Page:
First, thanks to all for your input thus far. I am leaning at this point to selling the B&W's for several reasons. First, I don't think I want to spend the required funds trying to build a new system around them, be it with Classe, Musical Fid, Electrocompaniet,etc. I think I would like to try a speaker with soft dome tweeters and do a complete new system around them, because as others have pointed out, I don't think I will ever be happy with the characteristic B&W sound. As for rebuilding my home to alter the room acoustics, I point out that I have had the same complaints in three different residences, not to say that my room couldn't use some attention (After all, whose room couldn't?) I JUST got back from an audition of Totem monitors, and will try to find their floor standers since I liked the sound of their upper registers, but missed the bass. (I am, after all, switching from B&W's) I am also unfamiliar with YBA, but will definitely seek that out as well. Thanks again, and keep it coming.

HI Mike,

A speaker that may work for you would be one of the ProAc Response speakers, I would assume that a used pair of 2.5's would go between 2k and 2.5k. A very musical speaker that is easy on the ears and goes down below 30Hz. Very simple to drive. A great speaker. Not the most detailed, but one of the most musical speakers for someone who likes a bottom end without much on top. Good Luck.
Mike- based on your listening preference which are much the same as mine, I'll let you know what I have found thru a 2 year long upgrade. The one constant I've had, up until this week was Vandersteen 2cis (I just bought the 3Asigs and boy are they awesome. However, the 2cis allowed me to hear the improvements as I went from an top of line Yamaha C2a pre (and not bad sounding at all, I might add) to a ARC SP9 MkII to a BAT VK3i. Then I upgraded the amp from a Moscode 300 to a McCormack DNA 0.5 to a 0.5 Rev.B. The other constant has been a CAL CL-10 front end. The sound was never fatiguing and always had an emotional impact with timbres accurately portrayed. Not the last end in imaging/detail, but never hi-fi sounding or analytical. You could pick up 2cis for about $600 and 2ces for a little more. DNA 0.5s go for $700-$1000 depending on std, dlx or SMc Audio mods. VK3i pre for $900-$1500 depending on configuration. So you could certainly make a wholesale change in direction for $3k or if you sell your 802s, you could step up to 3As and a DNA 1. Beware that this could also be considered a shameless plug since I have most of this equipment for sale now since I've finished my upgrade.
I have owned the Theta Pro Basic I and II dacs and found them nice at first but ultimately fatiguing. The Gen Va is a different story, but it is expensive. Many years ago I picked up a demo Micromega Duo BS2 dac, which, when coupled with a good transport, say a Parasound CBT 2000 and a good jitter reduction device is not fatiguing and does not sound like some of the stuff that passes for high end digital. The Micromega is the only dac I have heard that occaisionally comes close to getting a violin or accoustic guitar to sound like something you want to listen to-nowhere near close to live but at least it has a tiny bit of sweetness and bloom if the recording is done well. There are probably other dacs or cd players that can do this, but I have not heard them. I would also recommend that you listen to vacuum tube electronics. Few solid state electronics will likely get you the sound you want if you regularly listen to live unamplified music. Also you must consider component synergy. You can't just take a bunch of recommended components and think they will work well together. For speakers I would suggest listening to Vandersteen, Vienna Acoustics and Spendor. Some B&W's are not bright sounding and may work for you if properly matched with appropriate electronics and front end.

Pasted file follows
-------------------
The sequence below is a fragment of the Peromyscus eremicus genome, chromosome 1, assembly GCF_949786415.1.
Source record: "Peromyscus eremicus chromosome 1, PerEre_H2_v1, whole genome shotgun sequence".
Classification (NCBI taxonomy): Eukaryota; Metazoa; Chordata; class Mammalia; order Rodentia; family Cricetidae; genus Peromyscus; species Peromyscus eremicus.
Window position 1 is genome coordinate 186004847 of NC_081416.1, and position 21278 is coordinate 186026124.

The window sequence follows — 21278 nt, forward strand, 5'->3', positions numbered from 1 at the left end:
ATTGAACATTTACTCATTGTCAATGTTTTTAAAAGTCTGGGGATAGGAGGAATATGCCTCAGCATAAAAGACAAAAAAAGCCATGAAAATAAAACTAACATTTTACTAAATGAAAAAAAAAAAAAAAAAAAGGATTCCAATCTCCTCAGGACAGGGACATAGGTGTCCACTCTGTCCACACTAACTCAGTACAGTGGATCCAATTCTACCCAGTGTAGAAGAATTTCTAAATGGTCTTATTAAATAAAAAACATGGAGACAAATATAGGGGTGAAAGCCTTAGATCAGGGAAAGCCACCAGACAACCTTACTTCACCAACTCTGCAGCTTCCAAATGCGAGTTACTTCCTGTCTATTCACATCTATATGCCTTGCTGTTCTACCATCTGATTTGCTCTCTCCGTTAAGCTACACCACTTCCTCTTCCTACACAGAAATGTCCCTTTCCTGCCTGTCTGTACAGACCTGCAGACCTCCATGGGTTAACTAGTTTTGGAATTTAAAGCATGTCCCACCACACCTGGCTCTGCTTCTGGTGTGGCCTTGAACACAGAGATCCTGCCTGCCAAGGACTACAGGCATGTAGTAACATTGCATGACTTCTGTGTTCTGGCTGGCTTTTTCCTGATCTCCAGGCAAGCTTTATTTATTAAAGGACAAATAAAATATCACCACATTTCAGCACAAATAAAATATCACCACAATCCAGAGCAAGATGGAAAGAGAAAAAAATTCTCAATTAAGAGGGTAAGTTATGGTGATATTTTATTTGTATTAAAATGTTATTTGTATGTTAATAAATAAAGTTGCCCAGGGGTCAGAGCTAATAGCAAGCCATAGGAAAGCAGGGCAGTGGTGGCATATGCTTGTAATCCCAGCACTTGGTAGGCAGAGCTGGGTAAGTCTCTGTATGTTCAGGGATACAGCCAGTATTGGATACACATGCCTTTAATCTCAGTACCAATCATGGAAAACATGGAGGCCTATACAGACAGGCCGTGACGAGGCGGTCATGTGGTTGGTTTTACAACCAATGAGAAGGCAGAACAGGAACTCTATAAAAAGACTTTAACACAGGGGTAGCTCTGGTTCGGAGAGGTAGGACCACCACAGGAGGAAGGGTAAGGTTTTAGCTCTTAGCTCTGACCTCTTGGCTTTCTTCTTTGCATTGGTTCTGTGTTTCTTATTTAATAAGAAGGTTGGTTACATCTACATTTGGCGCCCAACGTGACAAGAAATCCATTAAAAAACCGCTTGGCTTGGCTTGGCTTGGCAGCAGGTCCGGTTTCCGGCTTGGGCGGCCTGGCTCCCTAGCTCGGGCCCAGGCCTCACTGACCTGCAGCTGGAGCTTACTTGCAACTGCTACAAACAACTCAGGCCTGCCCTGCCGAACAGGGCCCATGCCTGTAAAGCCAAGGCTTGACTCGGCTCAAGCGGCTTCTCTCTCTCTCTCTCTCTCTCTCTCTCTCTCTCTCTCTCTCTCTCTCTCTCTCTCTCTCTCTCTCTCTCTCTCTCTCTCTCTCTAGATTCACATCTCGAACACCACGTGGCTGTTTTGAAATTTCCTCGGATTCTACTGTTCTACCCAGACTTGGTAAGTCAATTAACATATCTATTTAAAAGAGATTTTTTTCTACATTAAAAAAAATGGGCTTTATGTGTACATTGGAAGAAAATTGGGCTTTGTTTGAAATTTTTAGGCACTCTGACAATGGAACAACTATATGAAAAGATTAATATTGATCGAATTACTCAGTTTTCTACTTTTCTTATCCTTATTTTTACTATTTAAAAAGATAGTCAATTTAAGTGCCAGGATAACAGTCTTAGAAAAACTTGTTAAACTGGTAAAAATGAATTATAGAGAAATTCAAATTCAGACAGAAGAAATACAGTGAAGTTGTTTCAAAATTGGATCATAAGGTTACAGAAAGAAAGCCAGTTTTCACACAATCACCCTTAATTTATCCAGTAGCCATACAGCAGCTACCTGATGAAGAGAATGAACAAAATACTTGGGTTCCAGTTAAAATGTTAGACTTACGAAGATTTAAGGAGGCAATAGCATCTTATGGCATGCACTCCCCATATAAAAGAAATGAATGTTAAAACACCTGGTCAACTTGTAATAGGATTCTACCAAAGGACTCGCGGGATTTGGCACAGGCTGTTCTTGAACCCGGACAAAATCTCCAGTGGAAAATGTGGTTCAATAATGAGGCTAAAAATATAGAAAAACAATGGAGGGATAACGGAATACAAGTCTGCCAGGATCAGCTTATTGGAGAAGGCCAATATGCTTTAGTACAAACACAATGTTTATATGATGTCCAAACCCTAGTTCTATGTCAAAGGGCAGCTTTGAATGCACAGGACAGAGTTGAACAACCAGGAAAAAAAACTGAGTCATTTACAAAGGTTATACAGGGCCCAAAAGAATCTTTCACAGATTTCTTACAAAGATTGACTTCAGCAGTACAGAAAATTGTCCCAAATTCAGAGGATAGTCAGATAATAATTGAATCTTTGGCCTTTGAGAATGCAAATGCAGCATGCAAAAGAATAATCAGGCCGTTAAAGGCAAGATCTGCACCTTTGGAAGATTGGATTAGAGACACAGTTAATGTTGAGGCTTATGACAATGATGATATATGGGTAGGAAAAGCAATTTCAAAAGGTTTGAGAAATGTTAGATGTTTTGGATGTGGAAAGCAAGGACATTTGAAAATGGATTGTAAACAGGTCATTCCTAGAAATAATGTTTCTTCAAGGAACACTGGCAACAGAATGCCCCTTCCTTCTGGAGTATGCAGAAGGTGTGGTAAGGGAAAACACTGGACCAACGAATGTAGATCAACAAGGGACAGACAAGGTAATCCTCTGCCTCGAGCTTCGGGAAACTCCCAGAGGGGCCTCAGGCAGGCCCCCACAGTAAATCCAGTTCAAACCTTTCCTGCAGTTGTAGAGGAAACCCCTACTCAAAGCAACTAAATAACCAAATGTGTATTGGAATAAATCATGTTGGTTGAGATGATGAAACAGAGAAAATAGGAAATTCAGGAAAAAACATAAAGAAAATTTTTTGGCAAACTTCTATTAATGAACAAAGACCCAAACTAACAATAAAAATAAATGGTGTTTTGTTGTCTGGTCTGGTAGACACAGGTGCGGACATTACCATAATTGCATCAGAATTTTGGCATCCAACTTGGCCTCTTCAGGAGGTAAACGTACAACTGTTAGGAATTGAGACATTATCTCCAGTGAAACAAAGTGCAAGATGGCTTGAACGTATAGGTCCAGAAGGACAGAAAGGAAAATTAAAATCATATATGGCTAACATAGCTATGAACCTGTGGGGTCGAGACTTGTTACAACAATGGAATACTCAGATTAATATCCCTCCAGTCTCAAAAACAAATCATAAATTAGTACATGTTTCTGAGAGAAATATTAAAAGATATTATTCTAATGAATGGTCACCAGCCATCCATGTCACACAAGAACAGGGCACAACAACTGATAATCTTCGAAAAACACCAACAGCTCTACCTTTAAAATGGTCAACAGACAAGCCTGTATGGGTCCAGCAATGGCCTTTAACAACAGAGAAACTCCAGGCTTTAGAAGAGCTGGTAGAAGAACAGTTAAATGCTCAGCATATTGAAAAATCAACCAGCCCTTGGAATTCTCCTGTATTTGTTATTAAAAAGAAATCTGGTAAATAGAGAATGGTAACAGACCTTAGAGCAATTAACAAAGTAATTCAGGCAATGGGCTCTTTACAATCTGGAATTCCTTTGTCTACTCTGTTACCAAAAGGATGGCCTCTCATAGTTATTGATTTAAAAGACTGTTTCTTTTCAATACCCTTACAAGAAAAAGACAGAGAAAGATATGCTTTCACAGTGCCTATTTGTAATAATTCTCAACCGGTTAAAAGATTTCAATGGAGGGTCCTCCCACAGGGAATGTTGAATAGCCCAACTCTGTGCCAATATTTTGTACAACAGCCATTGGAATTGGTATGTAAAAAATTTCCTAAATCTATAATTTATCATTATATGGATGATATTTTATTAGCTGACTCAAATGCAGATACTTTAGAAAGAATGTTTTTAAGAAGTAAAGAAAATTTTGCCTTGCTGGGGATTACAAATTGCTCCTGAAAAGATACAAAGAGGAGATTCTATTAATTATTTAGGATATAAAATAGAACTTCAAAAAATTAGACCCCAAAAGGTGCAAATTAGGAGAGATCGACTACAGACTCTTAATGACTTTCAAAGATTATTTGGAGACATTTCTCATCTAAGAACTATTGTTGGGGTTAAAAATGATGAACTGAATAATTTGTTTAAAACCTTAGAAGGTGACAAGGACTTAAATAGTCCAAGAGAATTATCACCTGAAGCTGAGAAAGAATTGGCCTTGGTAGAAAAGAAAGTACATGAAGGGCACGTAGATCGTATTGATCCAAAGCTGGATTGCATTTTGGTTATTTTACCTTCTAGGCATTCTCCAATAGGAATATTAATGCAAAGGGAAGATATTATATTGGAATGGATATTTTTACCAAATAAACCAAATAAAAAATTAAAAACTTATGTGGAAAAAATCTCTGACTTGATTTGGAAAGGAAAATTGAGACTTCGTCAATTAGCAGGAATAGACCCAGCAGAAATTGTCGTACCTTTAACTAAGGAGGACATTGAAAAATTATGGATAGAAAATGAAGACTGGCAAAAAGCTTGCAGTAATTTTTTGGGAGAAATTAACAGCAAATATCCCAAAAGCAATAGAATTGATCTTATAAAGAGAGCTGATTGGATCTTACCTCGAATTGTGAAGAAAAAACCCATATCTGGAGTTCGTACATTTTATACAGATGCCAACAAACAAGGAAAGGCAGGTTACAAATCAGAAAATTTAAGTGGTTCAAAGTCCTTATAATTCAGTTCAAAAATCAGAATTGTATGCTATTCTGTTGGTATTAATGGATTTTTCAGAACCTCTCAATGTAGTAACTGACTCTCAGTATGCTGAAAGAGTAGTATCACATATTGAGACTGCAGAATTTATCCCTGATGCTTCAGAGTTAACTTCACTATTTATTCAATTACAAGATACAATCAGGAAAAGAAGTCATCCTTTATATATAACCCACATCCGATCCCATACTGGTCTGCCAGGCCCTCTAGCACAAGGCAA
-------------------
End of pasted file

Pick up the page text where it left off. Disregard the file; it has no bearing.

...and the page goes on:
Honestly. Get the Marantz cd player if they still market it, or a used Denon 1650ar, a NAD C370 integrated, and Harbeth Compact 7ES speakers. (I do not own the Marantz, I do have a Denon in my home office system, I don't own the NAD, but I do have the Harbeth Compact 7's.) Keep whatever cables you have. Don't worry, be happy.

Or, keep the B&W's. Buy the NAD and a used Meridian 508.24.
OK, I have some sound ideas to build on. I plan to make a livable speaker selection, paying attention to what is being used to drive them. I would like to point out that I am leaning toward a multi-channel setup, (either a sat/sub arrangement, or a better pair of mains with center surround and a sub)but with music as a priority. I notice everyone is suggesting two-channel setups. I am not sure if this is because you all believe a multi-channel setup is not capable of doing stereo "right" or because I didn't make myself clear enough. Yes, 98% of the time I will listen to two channel audio. But I would like to be able to throw in a movie or music DVD and enjoy what multi-channel has to offer. Thanks for your continued input.
I have a dual purpose system and immensely enjoy both 2-channel music and movie playback. The biggest problem for you to get stereo "right" while still allowing for surround capabilities is that your budget will be stretched much further and, therefore, the 2-channel parts will be lesser. Other than that, and some obvious limitations of room placement, TV's between the mains, etc. that limit performance, you can get excellent sound out of a system that will do both.